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What's in the Tower?

Tower 390 Pondering my Tarot birth cards of The Chariot and The Tower, I wondered: “What’s in the Tower?”

Immediately, an answer sprang forth in my head.

Before I get to that, though, let’s explore what’s NOT in The Tower.

Crusty, worn, outmoded beliefs that no longer serve us are not inside The Tower. No, that would be the brick and mortar that makes up the fortress.

And no, it’s not the façade of wholeness, integrity or permanence, because that’s the scaffolding of The Tower. In fact, in The Pictorial Key to the Tarot, Arthur Edward Waite called the Tower “The House of Falsehood” (stemming from the scripture “Except the Lord build the house, they labor in vain to build it”). In this light, The Tower’s structure could be connected to the Tower of Babel.

So when the lightning bolt strikes The Tower—whether you consider that a zap from God, a wake-up call from the Universe, an “aha moment” or a summoning of energy via The Magician—and the lid (crown) flies off…what’s inside?

Not the people.

Noblet La Maison Dieu They’ve either bolted in fear from the noise or light, or because the sudden explosion of energy throws them from their encasement, suggesting that the plummeting figures represent arrogance or egotism. Some have correlated the two falling people with Adam and Eve’s banishment out of Eden.

So what’s inside The Tower? Well, the answer that immediately came to my mind was, of all things, the Ace of Cups!

This made sense to me, because one of the earlier names for The Tower was La Maison Dieu, or House of God. But like many “houses of God”, institutions set up by man, this structure is enclosed—which, unfortunately, often results in the energetic and spiritual parallel of “closing out” undesirables or “keeping in” the “special” or “pure”.

In many renderings, especially Rider-Waite-Smith variations, The Tower stands on high, removed from the landscape, suggesting isolation and the sense of being separate.

But take a look at the earlier versions of the Ace of Cups! There, too, is a structure right on top of the chalice! But unlike the fortressed Tower, this structure is an open temple—quite the opposite, wouldn’t you say?

Ace of Cups Noblet When a temple is “open”, all may come and go freely…exchanging ideas, love, camaraderie and possessions. There are no “citizens” versus “outsiders”, “holy” versus “unclean”, “members” versus “non-members”, “accepted” versus “rejected”.

No, all are welcome in the Ace of Cups! Ego has no place, and all are seen as brothers and sisters, equals. In the book The Way of Tarot, Alejandro Jodorowsky writes this about the open temple on the Ace of Cups: “This humble and vast sentiment of giving supports the body of the cathedral. All human wisdom is based on love. As Walt Whitman put it so well” ‘And whoever walks a furlong without sympathy walks to his own funeral dressed in his shroud.’”

Does The Tower experience hurt? Oh yeah, it certainly can. And the best explanation of WHY it almost always hurts can be found in the section on The Tower in the book Meditations on the Tarot, specifically a quoted portion of Dark Night of the Soul by St. John of the Cross:

“The dark night is a certain inflowing of God into the soul which cleanses it of its ignorances and imperfections, habitual, natural and spiritual…The soul, by reason of its impurity, suffers exceedingly when the divine light really shines upon it. And when the rays of this pure light strike upon the soul, in order to expel its impurities, the soul perceives itself to be so unclean and miserable that it seems as if God has set Himself against it, and itself were set against God.”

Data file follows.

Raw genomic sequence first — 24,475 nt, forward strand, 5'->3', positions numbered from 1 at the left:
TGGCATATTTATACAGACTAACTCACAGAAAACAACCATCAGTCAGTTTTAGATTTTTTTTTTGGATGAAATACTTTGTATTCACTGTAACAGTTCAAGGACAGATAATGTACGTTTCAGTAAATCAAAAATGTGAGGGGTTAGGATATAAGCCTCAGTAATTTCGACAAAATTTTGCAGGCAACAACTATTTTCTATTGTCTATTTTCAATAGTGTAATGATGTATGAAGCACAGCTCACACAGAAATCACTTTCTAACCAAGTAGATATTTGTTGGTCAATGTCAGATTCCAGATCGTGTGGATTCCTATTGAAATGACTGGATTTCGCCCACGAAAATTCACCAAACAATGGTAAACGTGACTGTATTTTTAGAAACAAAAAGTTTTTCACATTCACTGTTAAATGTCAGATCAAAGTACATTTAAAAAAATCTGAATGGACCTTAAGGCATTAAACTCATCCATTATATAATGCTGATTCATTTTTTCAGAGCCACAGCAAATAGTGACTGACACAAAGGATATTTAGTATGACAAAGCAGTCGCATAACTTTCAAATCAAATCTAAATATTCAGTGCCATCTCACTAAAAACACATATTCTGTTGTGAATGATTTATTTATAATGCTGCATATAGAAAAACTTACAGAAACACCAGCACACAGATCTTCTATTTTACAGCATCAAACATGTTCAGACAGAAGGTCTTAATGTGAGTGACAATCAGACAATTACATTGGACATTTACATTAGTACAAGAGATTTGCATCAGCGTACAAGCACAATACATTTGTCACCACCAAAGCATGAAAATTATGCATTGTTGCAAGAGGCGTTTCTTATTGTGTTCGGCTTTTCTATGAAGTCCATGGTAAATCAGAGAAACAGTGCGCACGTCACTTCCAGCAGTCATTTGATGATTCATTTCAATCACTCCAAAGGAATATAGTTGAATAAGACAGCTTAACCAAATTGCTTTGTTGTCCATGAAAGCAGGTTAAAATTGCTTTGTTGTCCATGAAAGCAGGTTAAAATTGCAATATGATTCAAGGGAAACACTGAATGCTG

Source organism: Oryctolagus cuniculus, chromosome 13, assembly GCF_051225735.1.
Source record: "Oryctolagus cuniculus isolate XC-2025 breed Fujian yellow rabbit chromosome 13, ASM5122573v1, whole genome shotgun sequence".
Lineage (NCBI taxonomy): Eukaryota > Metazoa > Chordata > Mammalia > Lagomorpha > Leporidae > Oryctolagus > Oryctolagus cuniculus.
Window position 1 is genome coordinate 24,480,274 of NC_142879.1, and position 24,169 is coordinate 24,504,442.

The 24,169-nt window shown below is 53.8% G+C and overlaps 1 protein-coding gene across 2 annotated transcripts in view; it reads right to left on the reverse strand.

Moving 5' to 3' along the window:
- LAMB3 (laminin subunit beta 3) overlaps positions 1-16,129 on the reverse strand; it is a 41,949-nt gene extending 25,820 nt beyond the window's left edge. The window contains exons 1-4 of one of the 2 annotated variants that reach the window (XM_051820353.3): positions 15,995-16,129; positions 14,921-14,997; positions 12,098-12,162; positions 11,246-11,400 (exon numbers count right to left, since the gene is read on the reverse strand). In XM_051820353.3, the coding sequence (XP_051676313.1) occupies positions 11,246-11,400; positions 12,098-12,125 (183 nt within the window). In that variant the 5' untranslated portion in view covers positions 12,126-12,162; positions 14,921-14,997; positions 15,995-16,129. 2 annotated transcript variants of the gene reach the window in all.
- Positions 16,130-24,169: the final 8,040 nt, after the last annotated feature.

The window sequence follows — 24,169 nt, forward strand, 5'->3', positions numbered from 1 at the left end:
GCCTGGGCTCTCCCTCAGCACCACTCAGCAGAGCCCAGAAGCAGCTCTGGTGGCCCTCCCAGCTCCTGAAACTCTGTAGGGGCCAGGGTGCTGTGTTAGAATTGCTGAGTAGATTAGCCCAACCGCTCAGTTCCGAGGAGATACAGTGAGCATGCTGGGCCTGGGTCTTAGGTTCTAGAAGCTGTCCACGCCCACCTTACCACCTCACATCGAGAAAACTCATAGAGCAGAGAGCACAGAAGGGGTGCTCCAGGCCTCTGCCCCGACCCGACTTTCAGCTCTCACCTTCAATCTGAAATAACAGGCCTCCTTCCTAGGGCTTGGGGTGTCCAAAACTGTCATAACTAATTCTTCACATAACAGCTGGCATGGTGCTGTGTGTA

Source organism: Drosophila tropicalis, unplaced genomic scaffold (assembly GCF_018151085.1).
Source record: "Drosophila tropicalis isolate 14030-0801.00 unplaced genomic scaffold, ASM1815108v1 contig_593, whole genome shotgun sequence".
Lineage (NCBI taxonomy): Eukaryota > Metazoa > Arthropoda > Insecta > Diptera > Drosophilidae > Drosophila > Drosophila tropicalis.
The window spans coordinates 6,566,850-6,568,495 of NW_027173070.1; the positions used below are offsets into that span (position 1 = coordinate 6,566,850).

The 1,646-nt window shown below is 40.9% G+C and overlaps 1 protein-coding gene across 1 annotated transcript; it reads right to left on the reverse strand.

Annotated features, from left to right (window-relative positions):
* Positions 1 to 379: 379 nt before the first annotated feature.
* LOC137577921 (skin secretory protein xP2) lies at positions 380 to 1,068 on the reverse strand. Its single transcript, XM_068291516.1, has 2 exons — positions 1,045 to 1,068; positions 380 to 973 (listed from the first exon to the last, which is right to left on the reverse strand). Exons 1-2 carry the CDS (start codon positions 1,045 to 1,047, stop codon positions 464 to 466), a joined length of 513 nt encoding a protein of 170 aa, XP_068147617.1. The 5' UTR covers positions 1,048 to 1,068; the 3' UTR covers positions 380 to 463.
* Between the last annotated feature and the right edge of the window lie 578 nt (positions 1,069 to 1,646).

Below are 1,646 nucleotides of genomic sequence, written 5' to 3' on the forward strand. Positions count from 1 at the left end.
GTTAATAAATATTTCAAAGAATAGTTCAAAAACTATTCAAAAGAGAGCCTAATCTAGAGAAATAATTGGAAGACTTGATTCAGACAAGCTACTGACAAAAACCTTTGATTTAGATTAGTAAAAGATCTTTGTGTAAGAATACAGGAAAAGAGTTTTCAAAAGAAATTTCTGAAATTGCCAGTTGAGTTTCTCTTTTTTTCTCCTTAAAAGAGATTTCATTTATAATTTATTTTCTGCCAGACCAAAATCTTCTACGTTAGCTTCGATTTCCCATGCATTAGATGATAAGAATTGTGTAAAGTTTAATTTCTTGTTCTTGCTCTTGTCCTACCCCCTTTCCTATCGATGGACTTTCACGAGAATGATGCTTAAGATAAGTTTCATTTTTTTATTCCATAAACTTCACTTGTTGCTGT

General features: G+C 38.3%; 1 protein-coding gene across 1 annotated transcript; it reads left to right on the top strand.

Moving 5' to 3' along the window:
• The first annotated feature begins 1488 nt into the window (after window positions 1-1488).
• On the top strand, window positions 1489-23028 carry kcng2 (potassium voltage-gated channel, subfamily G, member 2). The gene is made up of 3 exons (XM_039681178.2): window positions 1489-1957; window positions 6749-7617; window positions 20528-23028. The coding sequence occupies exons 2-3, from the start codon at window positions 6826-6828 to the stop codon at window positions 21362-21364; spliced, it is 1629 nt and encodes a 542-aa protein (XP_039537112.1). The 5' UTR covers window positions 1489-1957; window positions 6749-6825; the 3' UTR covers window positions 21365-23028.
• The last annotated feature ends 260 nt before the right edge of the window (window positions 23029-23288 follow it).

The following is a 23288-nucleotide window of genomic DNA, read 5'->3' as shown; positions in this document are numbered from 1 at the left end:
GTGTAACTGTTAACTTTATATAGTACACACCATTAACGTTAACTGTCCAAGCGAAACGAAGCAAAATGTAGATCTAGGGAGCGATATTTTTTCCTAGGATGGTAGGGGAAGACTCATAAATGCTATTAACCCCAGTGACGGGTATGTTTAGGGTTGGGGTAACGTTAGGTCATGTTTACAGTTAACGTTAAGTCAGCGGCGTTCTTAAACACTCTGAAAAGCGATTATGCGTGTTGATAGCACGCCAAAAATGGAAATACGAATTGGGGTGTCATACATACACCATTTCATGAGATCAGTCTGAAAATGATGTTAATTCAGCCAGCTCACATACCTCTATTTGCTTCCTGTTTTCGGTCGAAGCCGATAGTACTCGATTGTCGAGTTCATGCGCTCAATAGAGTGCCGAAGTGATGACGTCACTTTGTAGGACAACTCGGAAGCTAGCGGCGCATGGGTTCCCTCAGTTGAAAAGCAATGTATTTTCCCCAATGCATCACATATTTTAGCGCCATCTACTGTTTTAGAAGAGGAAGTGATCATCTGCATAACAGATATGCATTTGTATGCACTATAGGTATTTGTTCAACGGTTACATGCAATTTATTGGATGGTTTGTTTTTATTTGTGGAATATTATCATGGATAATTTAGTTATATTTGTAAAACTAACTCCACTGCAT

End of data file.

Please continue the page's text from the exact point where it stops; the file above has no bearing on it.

Med tarot cover 250 The anonymous author of Meditations on the Tarot goes on to comment: “The thunderbolt which blasts is the divine light which dazzles and bears down; the blasted tower is what the human powers of understanding, imagination and will have erected, which find themselves confronted with divine reality; the constructors who fall represent the ‘school of humility’ for the human powers of understanding, imagination and will.”

School of Humility! Isn’t that the truth? You can’t be touched by a true Tower experience and NOT become humble in its wake (otherwise, you haven’t experienced The Tower, you’ve merely experienced the juggernaut of The Wheel).

The Ace of Cups, for me, is a card of spiritual solace, Divine connection, and intuitive contemplation. It’s a “well that never runs dry”, nourishing the soul by drinking from Spirit. It’s beholding our “face before we were born” in the glassy mirror of its still waters. It’s Being and Knowing. It’s All That Is, in a teacup. The Whole, in a bowl. Infinity, in a droplet.

Jod tarot small But in order to truly experience the Ace of Cups at this depth, I suspect that one must pass through a Tower experience first.

Consider this additional insight on the Ace of Cups from The Way of Tarot: “The mind has crossed through suffering, and there it is vanishing in the white light that surrounds the cup like a purified atmosphere. This cup, this temple that is so full, has value only if it pours itself into the world. At the base of love is the desire to give away everything that it has collected.”

And so, dear readers, I offer you my perceptions of what lies within The Tower…and within our very Being.

Images: The Tower from the Universal Waite Tarot published by U.S. Games Systems, Inc.; The Tower and the Ace of Cups from the Jean Noblet Tarot by Jean-Claude Flornoy.

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